http://everythinggirl.com/home/home.aspx - the home page for Barbie, My
Scene, Kelly and others by Mattel - includes many interactive games, movie
previews and sample versions of the games for computers and gaming systems.
http://www.barbiecollector.com/- this has replaced the above link as Jayn's
favorite website. [That was owned by Mattell, and though there are some archived copies at the Wayback Machine site, images are missing and pages don't always sit still. Nowadays, the URL redirects to Mattel's site directly.
http://www.barbieconvention.com/ - currently still talking about the one
just closed of course, but will probably change to reflect the next one
Other collectible fashion dolls:
- Fashion dolls the size of
Barbie but with more pose capabilities. Mattel had a line out directly to
compete with these, the Modern Circle collection.
- the retro fashion
movie star doll. (Archived copy; put the url that shows here in at the wayback machine, to see other dates/years.)
[an archived copy of:]
- another favorite place for Jayn to browse -
a source for dolls (including visuals of many of the vintage Barbie dolls)
and for magazine subscriptions to the doll collectors magazines (Barbie
collector magazine now defunct and absorbed into Haute Doll magazine).
Angelicdreamz has a screen that shows them to be closed, in 2020, with a link to Jamie Show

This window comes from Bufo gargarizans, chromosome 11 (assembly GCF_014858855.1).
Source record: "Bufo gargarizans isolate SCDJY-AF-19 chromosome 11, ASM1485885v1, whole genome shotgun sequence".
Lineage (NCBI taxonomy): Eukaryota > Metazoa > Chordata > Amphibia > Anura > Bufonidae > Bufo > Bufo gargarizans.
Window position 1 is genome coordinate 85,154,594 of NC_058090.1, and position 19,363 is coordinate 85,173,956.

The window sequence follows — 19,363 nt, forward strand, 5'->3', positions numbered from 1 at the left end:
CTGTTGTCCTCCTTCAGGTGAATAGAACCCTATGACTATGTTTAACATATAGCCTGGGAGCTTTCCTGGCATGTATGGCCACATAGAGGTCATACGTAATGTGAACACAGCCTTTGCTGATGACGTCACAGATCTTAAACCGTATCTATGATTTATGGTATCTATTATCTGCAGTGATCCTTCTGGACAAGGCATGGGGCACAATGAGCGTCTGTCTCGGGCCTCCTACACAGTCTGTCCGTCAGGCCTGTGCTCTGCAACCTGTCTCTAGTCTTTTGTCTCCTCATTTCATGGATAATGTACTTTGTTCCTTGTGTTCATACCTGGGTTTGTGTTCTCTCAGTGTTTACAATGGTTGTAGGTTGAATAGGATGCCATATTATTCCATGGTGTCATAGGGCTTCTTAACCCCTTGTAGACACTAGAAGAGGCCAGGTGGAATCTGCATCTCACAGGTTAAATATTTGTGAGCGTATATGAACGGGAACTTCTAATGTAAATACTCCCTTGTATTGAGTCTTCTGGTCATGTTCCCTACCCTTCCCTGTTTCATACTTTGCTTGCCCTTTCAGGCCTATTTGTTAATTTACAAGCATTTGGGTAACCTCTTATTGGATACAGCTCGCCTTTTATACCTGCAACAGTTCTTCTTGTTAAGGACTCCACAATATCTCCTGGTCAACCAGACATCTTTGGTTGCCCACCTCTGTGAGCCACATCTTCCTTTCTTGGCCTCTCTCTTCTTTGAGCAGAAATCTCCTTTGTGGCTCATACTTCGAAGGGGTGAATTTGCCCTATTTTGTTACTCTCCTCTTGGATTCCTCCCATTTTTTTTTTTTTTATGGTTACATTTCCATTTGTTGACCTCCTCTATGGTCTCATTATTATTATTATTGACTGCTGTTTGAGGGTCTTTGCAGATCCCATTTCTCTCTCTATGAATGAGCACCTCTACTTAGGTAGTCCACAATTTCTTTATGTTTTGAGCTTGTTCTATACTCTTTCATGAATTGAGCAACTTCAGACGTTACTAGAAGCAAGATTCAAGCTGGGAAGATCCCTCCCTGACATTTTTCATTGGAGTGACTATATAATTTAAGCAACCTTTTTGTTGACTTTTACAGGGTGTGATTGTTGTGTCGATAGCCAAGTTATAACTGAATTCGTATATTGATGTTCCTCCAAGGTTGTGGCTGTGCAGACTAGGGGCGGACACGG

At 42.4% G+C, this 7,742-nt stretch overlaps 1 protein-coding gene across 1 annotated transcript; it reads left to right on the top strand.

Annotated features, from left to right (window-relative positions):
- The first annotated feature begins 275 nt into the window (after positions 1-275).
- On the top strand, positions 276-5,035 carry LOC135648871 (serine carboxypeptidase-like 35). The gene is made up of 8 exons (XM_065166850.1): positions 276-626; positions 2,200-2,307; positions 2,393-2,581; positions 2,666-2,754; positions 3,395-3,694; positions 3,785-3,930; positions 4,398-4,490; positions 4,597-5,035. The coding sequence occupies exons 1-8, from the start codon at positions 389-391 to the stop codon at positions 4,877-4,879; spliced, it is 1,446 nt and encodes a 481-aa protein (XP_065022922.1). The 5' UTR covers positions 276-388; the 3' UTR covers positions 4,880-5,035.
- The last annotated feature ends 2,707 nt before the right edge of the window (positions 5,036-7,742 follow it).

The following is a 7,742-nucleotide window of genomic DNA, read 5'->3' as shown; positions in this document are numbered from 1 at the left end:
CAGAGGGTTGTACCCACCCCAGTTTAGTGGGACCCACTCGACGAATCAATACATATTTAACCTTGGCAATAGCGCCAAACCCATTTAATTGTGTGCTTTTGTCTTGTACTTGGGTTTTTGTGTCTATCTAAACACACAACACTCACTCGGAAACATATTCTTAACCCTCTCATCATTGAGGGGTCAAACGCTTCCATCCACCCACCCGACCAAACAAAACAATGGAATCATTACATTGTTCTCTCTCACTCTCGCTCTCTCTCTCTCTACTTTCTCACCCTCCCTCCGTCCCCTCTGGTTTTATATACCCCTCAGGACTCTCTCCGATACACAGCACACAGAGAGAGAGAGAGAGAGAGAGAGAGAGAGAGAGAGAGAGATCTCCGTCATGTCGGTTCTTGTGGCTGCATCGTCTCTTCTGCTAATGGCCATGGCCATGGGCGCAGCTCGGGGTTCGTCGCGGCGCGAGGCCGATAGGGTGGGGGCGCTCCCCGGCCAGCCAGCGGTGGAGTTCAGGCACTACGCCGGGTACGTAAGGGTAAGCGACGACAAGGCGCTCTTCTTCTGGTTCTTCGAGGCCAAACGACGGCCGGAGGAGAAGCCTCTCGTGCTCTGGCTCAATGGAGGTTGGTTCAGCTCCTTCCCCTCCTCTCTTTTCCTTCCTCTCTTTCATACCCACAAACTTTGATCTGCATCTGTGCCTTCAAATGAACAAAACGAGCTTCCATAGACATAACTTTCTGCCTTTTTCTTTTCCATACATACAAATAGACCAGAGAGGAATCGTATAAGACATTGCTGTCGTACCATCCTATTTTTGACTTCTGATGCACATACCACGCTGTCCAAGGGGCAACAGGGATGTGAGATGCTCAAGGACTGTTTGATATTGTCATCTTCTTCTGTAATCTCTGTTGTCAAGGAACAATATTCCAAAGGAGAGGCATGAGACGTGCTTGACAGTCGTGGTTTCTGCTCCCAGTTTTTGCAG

- doll haute couture and accessories - this
guy was at the convention - his knitwear for 11.5 inch dolls is remarkable.
- for specialized doll restoration products.
2020 note: This book might be all they have now, but maybe the cleaning materials they have are good for vinyl dolls.
beautiful Japanese ball jointed dolls with almost infinite capacity for
modification and individuality - mind bogglingly expensive - Jayn's dream is
to own a couple. Visually based on Manga/Amime.
[They were...]About $300 each, not counting shipping and extra accessories such as the $35 wigs, but it's interesting to know they exist. They're very different. —Sandra-note
Hope this helps. Only scratches the surface of the collectors' and dealers'
websites out there. Lots about doll collecting on About.com too. —Robyn Coburn
P.S. in 2020 the site is gone, so I changed the link to an archived page with several images still showing. You can navigate the site, still, there.